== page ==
Disruptive protests gain media attention. For many people, this media attention might be the first time they learn of a particular social or environmental movement.
his tactic and resulting media coverage often prompt predictable responses from the public and officials. Why, some ask, are protestors blocking roads instead of standing on the pavement educating people? Why protest if they don’t have a solution?
But herein lurks a pervasive misconception of what activism actually is. Acts of civil disobedience enable awareness of a movement to bubble to the surface of daily life because they are newsworthy. However, this media attention can mask the years of relentless campaigning which builds the scaffolding to sustain these moments of shock. This scaffold is the groundwork done by the foot soldiers of a movement. Work done day after day, year after year, labouring at the often unseen toil that is the bread and butter of activism: recruiting volunteers, educating people and creating solutions.
These tactics aren’t newsworthy. And sometimes to activists, they may feel like failure, creating the justification for the emergence of radical action. Does that mean that this toil was futile? Or, as argued by Extinction Rebellion, that tactics are now only just beginning?
Coordinated acts of civil disobedience do not emerge spontaneously from an empty well.
Take the American civil rights movement. Yes, Rosa Park’s determination to hold her bus seat created an iconic moment which helped galvanise the movement towards its goals. However, Rosa Parks was a long-term activist who, for decades, fought relentlessly against school segregation, wrongful convictions of black men, and anti-voter registration practices. Many other people had, in fact, held bus seats before her. She was one of thousands, many of whom, like her, were on the verge of exhaustion after perceiving that their years of activism had produced little change.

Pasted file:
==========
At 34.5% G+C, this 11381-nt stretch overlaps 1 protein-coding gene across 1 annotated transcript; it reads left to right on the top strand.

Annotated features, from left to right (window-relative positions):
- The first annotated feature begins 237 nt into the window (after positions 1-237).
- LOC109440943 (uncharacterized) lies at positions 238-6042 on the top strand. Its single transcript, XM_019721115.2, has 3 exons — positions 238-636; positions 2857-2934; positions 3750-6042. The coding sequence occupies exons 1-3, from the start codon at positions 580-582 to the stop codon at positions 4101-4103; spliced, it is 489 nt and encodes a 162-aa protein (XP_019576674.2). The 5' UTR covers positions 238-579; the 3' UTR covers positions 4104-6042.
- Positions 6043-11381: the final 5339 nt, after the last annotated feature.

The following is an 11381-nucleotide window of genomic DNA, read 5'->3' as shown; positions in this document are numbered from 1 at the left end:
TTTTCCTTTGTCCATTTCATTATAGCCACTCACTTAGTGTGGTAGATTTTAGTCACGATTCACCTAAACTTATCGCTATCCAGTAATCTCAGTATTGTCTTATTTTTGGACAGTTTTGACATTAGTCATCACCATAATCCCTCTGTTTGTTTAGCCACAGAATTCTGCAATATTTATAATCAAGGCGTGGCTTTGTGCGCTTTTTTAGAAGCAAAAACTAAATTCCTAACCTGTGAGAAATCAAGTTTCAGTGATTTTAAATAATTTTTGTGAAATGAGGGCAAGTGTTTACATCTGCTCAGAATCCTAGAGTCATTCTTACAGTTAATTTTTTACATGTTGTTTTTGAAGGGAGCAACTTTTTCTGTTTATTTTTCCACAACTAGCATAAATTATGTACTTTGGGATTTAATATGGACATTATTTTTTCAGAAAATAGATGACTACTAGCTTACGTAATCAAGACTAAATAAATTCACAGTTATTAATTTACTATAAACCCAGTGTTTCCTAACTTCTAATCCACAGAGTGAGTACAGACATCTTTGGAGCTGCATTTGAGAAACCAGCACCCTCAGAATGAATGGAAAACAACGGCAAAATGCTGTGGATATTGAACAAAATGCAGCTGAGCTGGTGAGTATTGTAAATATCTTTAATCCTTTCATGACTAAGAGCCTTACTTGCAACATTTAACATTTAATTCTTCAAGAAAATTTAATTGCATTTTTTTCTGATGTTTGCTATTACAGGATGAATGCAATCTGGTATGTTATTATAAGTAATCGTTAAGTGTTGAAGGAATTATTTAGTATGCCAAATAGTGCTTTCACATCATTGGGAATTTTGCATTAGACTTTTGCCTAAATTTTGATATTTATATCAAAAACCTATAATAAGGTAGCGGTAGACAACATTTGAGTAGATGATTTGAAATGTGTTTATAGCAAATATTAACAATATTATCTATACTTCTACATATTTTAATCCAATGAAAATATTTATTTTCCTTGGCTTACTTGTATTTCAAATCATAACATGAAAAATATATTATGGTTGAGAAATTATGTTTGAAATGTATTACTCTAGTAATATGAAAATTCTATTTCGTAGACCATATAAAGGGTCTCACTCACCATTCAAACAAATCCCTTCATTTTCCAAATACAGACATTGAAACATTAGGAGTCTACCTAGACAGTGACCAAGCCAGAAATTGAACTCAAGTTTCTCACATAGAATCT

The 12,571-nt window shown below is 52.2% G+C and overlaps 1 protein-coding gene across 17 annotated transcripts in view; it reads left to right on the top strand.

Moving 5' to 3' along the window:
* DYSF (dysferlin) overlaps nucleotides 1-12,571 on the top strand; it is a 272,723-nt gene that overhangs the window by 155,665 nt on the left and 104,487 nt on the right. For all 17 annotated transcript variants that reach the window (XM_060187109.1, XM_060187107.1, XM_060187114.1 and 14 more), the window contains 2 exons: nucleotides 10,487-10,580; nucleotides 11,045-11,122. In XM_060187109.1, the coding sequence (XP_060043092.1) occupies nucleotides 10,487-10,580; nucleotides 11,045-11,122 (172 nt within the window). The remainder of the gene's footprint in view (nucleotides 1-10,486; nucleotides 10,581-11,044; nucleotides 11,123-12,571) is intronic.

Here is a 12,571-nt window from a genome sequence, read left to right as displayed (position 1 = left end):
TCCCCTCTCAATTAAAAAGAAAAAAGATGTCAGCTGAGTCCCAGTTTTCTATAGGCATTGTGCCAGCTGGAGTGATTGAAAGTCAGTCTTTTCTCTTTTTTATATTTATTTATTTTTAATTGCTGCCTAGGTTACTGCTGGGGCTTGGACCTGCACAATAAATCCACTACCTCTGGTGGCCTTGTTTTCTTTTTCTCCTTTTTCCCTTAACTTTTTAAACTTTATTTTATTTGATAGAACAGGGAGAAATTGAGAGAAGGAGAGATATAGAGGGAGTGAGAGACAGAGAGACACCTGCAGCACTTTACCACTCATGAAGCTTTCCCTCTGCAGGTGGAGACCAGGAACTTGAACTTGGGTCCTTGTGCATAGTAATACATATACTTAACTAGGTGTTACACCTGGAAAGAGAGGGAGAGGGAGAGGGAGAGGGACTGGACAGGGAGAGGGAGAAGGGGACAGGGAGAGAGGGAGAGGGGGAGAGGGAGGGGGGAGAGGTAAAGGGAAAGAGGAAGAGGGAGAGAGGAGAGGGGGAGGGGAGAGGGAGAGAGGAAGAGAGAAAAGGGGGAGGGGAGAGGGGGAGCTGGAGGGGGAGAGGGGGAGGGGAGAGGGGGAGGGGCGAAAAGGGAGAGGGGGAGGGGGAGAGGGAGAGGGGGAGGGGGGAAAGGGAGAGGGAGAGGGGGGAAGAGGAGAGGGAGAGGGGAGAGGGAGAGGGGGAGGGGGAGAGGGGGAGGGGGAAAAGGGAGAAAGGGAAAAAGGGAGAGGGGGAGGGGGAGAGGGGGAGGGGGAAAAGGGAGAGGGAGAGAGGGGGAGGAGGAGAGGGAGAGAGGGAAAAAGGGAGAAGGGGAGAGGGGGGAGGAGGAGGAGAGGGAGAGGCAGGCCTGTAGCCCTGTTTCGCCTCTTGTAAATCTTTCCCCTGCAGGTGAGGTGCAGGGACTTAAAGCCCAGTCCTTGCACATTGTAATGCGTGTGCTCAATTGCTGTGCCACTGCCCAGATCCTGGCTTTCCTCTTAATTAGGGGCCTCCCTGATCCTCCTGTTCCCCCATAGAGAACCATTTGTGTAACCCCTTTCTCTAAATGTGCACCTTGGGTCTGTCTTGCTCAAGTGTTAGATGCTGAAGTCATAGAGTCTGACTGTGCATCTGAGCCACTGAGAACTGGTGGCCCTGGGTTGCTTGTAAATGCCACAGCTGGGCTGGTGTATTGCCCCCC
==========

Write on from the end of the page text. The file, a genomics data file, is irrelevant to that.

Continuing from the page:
We could look at any moment of newsworthy radical action and find parallels. Take the Salt March, an iconic moment of disobedience is now inextricably linked to the success of the Indian Independence movement. Organised as a defiant act against British rule in India, it was however, just one of the many tactics used in the 90 long years of struggle.
Here in Australia, recent acts of civil disobedience for climate change action have emerged from a rich and vibrant foundation of environmentalism. Thousands of groups have been running thousands of campaigns across an array of issues. Activists have engaged in radical action against mining, logging and other destructive environmental practices for many years, using a diverse range of tactics for their cause. What were these tactics? Building groups, training volunteers, handing out flyers, organising workshops, visiting politicians, contacting polluting companies, developing policy frameworks.
These tactics can successfully generate change. Almost half of the campaigns focussed on climate change achieved their goals, without the use of civil disobedience.
As social change researchers we look to understand the potential of tactics to generate change. But when we research activism, it is important to look beyond the headlines.
Civil disobedience is not where ‘tactics begin’. As a movement works to raise awareness, create sympathy, motivate intentions to act, and ensure implementation, civil disobedience may instead be the end of the beginning.